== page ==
- Treat each house as a chance to hone your homebuying skills.
- Learn what you like, what you don’t, and what you can afford.
- Get ready to commit to the biggest purchase of your life.
Spring ’tis the season for… open houses! Flowers are sprouting and so are available properties. In many housing markets, spring is the time when the bulk of houses for sale are listed. If you’re toying with the idea of buying a home in the near (or even not-so-near) future, do yourself a favor and spend a few spring weekends cruising open houses. According to Freddie Mac, March marks the beginning of spring home buying season, and around 40% of home sales happen between March and June. Thus, now is definitely the time to hit the open house circuit!
Frequenting open houses is a great way to get a handle on your local real estate market, and it’ll give you a sense of what to expect in your price range. My husband and I visited more than 270 open houses before buying our Cambridge, MA home, which turned out to be an excellent strategy. We learned what to look for, what price to expect, and—perhaps most critical—what we wanted in our eventual home.
Why To Take Advantage Of Open Houses
1) Date Before You Commit
I like to think of open houses as the dating phase of real estate. There’s no pressure to solidify anything long-term, and you can learn about the house-buying process in a low-stress environment. Attending an open house doesn’t put you on the hook for purchase. Anyone can waltz in, as that’s exactly what they’re intended for: to generate foot traffic through homes for sale.
Since you don’t need to work with a real estate agent in order to visit an open house, it’s an opportunity to go at your own pace and conduct your own research. Once you’re signed up with an agent, they’ll work hard to get you paired off with a house, which is helpful if you know what you want, but daunting if you’re uncertain about your housing needs and priorities.
2) Hone Your Real Estate Savvy
Going to a plethora of open houses enabled my husband and me to hone our eye for what to expect in our price range and also clued us into what constituted a good deal in our housing market. Enfranchising ourselves before we bought made us confident negotiators and decision-makers when the time came to put in an offer. We knew we wanted our current home within minutes of touring it—we’d seen enough properties to know it was the one.
3) Free Entertainment
I’ll admit it, another reason I adore open houses is that they provide terrific free entertainment. Who doesn’t want to snoop around other people’s homes? Ok maybe that’s just me… but I do find it’s valuable to make the experience an enjoyable pursuit, rather than drudgery. After all, there’s no need to fear buying a home! It can be fun, I swear!
How To Be An Open House Pro
1) Ask Questions
Once you’ve decided to commit the time to open-housing (oh yes, it’s a verb), make sure you’re taking full advantage of everything this wonderful springtime pursuit offers. Since open houses are often shown by the listing agent, this is your chance to ask a real estate professional any burning questions you have about the home, or the market in general. My husband and I developed a fairly standard set of questions that we asked at just about every open house we attended, including:
- Is there a homeowners or condo association fee?
- How old is the roof? (always good knowledge to have)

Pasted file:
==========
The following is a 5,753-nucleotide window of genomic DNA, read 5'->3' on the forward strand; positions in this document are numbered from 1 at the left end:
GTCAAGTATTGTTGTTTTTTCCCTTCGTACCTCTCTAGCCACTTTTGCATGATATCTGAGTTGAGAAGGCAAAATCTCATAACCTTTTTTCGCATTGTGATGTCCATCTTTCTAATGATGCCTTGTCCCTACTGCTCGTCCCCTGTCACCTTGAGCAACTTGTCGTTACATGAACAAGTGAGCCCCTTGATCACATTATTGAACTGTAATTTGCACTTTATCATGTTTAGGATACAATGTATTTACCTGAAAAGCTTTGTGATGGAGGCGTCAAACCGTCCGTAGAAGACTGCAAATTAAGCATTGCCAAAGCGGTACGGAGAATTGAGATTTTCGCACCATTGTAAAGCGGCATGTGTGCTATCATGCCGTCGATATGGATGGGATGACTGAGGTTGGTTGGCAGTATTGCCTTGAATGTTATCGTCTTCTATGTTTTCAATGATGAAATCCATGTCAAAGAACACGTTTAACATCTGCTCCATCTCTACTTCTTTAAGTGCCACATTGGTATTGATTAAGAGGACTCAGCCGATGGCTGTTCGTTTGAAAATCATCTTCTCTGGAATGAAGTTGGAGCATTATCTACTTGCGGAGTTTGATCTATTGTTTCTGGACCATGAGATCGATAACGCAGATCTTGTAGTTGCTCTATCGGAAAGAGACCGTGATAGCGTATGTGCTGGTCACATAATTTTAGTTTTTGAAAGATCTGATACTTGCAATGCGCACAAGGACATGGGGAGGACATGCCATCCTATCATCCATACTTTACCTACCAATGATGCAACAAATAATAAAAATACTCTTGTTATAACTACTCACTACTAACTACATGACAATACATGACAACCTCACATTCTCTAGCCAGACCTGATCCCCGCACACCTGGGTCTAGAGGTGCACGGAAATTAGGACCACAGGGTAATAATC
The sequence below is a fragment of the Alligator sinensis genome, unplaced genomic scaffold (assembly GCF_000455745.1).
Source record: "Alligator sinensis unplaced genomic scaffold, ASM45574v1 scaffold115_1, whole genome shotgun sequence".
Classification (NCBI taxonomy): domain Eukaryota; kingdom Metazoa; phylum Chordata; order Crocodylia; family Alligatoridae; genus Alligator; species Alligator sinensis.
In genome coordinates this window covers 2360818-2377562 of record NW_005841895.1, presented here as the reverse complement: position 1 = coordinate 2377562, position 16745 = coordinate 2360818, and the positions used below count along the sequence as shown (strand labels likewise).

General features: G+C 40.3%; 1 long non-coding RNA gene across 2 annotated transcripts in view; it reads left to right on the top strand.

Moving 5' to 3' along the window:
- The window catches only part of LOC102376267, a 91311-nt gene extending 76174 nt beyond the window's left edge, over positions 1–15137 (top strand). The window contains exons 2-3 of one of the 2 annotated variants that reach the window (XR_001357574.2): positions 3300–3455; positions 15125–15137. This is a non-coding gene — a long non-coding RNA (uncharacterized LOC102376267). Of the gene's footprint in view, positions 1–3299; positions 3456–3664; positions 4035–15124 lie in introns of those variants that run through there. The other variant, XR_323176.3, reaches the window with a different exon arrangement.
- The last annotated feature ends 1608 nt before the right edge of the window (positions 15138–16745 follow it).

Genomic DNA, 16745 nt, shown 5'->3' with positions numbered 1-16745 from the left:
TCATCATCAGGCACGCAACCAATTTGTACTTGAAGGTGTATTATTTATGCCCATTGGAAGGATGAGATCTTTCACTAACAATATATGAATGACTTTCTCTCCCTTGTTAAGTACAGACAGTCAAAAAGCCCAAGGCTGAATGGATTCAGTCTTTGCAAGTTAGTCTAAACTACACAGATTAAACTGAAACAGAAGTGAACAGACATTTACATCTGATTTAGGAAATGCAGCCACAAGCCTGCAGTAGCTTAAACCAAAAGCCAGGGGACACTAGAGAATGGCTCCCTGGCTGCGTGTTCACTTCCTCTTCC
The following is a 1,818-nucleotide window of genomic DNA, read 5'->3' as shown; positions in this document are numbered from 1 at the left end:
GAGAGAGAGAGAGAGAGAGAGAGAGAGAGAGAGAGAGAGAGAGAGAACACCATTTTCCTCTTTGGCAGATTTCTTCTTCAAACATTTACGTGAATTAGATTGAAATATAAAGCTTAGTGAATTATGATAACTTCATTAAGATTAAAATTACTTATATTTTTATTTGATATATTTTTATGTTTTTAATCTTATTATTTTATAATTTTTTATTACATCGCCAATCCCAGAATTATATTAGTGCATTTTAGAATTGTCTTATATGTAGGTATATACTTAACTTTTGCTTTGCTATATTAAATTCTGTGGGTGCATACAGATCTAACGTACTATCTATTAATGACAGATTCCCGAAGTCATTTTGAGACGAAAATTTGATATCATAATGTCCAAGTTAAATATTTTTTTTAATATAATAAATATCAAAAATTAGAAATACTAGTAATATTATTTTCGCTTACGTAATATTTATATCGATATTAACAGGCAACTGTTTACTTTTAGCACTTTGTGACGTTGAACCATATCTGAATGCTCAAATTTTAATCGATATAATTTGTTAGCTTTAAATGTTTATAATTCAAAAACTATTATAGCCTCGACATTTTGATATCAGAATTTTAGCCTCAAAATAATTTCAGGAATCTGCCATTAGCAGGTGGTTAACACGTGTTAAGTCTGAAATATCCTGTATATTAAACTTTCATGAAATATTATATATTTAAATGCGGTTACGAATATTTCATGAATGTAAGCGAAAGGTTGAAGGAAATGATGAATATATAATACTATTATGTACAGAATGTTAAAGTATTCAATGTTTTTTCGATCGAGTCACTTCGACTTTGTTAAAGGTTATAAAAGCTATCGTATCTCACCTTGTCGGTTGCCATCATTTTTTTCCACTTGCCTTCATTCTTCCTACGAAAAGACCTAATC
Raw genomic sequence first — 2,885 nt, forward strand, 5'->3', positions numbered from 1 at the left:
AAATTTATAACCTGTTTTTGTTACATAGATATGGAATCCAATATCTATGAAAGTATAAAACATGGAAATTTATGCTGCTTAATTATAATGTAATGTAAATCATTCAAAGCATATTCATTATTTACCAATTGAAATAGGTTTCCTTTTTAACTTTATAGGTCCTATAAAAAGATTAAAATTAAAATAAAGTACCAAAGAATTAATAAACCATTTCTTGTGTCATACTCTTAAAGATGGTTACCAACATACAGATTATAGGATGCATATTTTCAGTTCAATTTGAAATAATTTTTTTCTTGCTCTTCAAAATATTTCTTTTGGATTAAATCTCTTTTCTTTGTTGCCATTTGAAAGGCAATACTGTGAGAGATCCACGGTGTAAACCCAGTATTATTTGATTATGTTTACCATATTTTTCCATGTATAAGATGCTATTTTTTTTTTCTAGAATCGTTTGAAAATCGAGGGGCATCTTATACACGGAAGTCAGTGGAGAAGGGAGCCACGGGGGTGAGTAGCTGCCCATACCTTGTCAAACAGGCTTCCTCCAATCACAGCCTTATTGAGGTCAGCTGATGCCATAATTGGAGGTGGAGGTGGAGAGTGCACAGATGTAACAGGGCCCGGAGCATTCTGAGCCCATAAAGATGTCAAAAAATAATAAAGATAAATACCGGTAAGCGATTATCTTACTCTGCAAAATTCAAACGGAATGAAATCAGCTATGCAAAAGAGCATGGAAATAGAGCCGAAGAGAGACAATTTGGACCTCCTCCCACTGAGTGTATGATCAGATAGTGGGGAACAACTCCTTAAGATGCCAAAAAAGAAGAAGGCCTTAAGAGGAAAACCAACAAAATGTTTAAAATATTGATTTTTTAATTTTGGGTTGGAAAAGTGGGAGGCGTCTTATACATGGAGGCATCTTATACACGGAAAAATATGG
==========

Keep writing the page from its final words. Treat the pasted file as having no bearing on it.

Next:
- Does a parking spot come with the property? (especially key if you’re looking in a city, as we were)
2) Gather Ample Data
In addition to asking questions, take a listing sheet, which contains photos of the home, details on the floor plan, square footage, and of course, the asking price. Avail yourself of all the fantastic information that’s available online as well. And, crucially, take a look a few months later at what the homes you’ve toured actually sell for. The asking price is one useful data point, but the sales price is an even more telling indicator of the type of market you’re in. Are homes routinely selling for over or under asking? This is a salient tidbit when considering what you’ll be able to afford.
3) Pretend To Buy A House
This was our favorite part of any day spent touring open houses. My husband and I made it a habit to pore over the listing sheets of every house we’d seen and discuss them in great detail—as if we were in fact going to purchase one of them. By considering each house as a case study, we had ample opportunity to explore our likes, dislikes, neighborhood preferences, and more.
When we started doing this, we were still years out from actually pulling the trigger on home ownership, but this exercise taught us what we value in a given property, what our deal breakers are, and what we could conceivably afford one day. Most importantly of all, this routine helped us get on the same page with the concept of our dream house. Over the years, we developed a knack for knowing what the other person would think of a property and, we aligned our vision of what we wanted to purchase. If you’re planning to buy a home with another person, this is absolutely vital.
Prepare For The Biggest Purchase Of Your Life
Since a home is the largest purchase most of us will ever make, doing extensive research—through the very enjoyable process of perusing open houses—is a worthy investment. My husband and I don’t regret purchasing the home we did (for the price we did) in large part because we did our homework ahead of time. Having dozens of open houses filed away in your brain will help you move quickly when you do find your ideal abode—an attribute that’s essential in hot real estate markets where properties sell in mere days. Good luck!
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